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bk_MN_iceman

Ice Sleeping Question

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A group of friends are heading up to eelpout festival this year again and we have more people signed up to come than we have room to sleep people in the ice castle. Here enters a problem.

We were looking to bring up a 30' army tent with a wood stove & blower running of the generator but I'm not sure how warm that will stay in regards to sleeping conditions.

Does anyone have experience with these types of tents at all in the winter?

We were hoping to drill holes to give us enough room for all 6 to fish during the day/night and keep it comfortable to sleep in for a few of us.

Thoughts or concerns in doing this at all?

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2 years ago there where 2 guys in a army tent on 16 mile reef on LOTW for 3 days. I didnt talk to them but seems doable.

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As long as you have a cot off the ice and -40 degree bag or more, you will be fine. I have slept in a 8X8 canvas portable with NO heat. We had to turn them off when we went to sleep and I didn't get cold at all. (That was about 15 years ago before the good heaters came out and we used sunflowers)

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I have slept in my 949FatfishInsulated quite a few times. This is my set up -I have a foam pad(like for under a treadmill)on the ice. I set up my cot-lay a piece of reflectix and blow up air pad on the cot with my arctic sleeping bag(-50). I have a small table with a battery CO2 meter attached. I heat with a Buddy heater(I always leave the vents open and the door zippers open a couple inches. I have a small 12v fan to circulate the air. LED lights and lanterns. I have never been cold even in weather down to -15. I bank the house and secure it with bungies.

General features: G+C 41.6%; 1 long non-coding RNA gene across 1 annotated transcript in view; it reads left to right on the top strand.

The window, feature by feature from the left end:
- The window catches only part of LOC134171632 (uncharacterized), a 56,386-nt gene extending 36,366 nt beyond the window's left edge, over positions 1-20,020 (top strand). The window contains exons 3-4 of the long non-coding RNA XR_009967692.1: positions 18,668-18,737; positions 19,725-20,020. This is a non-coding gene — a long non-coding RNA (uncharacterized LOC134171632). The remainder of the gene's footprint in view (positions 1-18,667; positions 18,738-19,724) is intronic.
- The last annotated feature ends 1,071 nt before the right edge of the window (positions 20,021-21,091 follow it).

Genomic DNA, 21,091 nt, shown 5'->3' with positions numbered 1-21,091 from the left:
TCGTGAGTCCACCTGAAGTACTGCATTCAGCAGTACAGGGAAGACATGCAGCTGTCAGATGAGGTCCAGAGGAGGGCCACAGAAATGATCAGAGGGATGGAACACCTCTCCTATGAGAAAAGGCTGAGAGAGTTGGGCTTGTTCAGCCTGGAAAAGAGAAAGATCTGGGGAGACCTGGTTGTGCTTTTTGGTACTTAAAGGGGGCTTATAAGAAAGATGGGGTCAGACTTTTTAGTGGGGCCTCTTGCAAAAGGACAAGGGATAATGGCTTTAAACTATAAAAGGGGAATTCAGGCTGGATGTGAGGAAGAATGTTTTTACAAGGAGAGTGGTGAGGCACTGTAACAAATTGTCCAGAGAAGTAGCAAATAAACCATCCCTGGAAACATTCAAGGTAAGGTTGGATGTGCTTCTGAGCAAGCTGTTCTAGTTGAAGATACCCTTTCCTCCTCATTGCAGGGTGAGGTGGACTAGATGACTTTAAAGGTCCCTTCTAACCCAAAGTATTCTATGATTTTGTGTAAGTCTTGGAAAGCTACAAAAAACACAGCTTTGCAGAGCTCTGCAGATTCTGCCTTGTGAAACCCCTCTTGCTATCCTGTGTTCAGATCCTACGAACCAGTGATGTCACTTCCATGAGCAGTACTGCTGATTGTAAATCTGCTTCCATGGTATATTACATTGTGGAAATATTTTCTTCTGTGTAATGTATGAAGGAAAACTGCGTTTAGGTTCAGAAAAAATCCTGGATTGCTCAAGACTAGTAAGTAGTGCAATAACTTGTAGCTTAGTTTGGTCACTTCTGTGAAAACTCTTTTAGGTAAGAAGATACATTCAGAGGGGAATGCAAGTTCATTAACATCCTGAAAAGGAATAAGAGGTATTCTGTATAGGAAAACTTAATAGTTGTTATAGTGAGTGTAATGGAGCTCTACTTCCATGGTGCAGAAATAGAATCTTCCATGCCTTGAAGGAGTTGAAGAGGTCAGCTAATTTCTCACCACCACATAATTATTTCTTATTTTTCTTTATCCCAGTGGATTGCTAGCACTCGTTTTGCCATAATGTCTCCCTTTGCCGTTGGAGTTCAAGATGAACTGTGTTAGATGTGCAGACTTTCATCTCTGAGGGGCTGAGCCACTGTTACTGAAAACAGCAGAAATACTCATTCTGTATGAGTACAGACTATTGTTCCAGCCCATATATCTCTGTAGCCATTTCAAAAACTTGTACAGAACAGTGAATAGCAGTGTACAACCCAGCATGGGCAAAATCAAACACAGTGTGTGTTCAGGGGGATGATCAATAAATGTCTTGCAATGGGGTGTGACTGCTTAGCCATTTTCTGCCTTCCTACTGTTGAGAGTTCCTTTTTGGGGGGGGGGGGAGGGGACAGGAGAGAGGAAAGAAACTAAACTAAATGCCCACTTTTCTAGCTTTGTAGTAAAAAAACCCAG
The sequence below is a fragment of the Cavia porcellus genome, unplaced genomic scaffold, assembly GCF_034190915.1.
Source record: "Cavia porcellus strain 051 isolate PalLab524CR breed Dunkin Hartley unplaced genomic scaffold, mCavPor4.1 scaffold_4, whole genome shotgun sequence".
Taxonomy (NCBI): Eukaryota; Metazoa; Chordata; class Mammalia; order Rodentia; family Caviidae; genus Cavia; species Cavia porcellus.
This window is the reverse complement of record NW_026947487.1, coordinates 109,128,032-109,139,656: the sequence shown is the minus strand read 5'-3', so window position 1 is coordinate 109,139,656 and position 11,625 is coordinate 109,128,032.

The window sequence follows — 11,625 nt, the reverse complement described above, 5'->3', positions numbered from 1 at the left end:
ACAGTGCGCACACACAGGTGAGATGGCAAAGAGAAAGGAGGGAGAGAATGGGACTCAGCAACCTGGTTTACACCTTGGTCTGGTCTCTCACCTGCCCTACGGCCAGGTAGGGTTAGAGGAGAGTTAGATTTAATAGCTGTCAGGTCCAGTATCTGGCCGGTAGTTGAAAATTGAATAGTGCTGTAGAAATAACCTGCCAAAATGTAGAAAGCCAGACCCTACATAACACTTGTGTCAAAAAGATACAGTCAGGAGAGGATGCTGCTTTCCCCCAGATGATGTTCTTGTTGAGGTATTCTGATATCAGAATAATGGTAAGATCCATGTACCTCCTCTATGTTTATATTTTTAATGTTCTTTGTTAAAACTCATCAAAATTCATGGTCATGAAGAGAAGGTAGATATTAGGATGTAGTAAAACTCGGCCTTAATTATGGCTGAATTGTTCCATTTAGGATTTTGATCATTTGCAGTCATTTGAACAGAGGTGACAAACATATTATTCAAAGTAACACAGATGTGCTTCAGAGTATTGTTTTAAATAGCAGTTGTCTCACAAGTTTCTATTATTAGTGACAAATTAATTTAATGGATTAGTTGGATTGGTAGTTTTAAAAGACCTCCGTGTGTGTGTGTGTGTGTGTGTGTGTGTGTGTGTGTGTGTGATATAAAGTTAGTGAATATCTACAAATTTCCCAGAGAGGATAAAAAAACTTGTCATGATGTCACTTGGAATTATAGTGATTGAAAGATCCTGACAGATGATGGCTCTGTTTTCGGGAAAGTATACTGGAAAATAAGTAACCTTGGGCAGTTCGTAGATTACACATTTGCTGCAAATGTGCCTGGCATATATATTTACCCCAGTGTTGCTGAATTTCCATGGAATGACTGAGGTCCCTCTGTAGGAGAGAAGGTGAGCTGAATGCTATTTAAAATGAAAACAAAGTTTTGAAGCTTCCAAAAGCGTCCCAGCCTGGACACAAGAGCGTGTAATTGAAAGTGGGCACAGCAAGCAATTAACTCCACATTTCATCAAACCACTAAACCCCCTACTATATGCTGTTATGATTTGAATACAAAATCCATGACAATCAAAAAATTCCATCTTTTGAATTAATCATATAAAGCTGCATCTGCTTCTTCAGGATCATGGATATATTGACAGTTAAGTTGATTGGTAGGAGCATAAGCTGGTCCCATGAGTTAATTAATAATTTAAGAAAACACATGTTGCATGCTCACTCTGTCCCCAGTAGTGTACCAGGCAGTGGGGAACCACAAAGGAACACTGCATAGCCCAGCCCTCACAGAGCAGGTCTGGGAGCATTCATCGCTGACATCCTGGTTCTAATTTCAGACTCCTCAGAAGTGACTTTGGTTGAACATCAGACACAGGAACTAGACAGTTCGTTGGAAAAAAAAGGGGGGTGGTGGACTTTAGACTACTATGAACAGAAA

** the CO2 meter is the most important piece **

Good luck and be safe.

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Leave a vent open not only to keep fresh air in but let moisture out. If you have 4 guys in a tent overnight, you are going to wake up to condensation issues. I slept in my clam 4000T a couple times. The first time I left all vents closed (no heater running) and woke up with a lot of frost on my ceiling. When I turned the heater on, it was instant rain.

I put a tarp down, then put those interlocking foam mats on top of that. Then I have a sleeping pad and my 0F bag. I keep a liner on hand in case it gets real cold. The first time I used it in 1F and it got too hot. So I'll only be using that if below 0F.

One thing I'm always scared of is accidentally knocking something down a hole in my sleep. I cover them all at night, just in case.

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1. CO2 detector for sure

2. may be worth the effort to set it up this weekend at home and see what happens. Obviously you'd have to change things a bit based on comparative weather but heck it would be like "practice" Eelpout festival. (Don't drill holes in your yard though)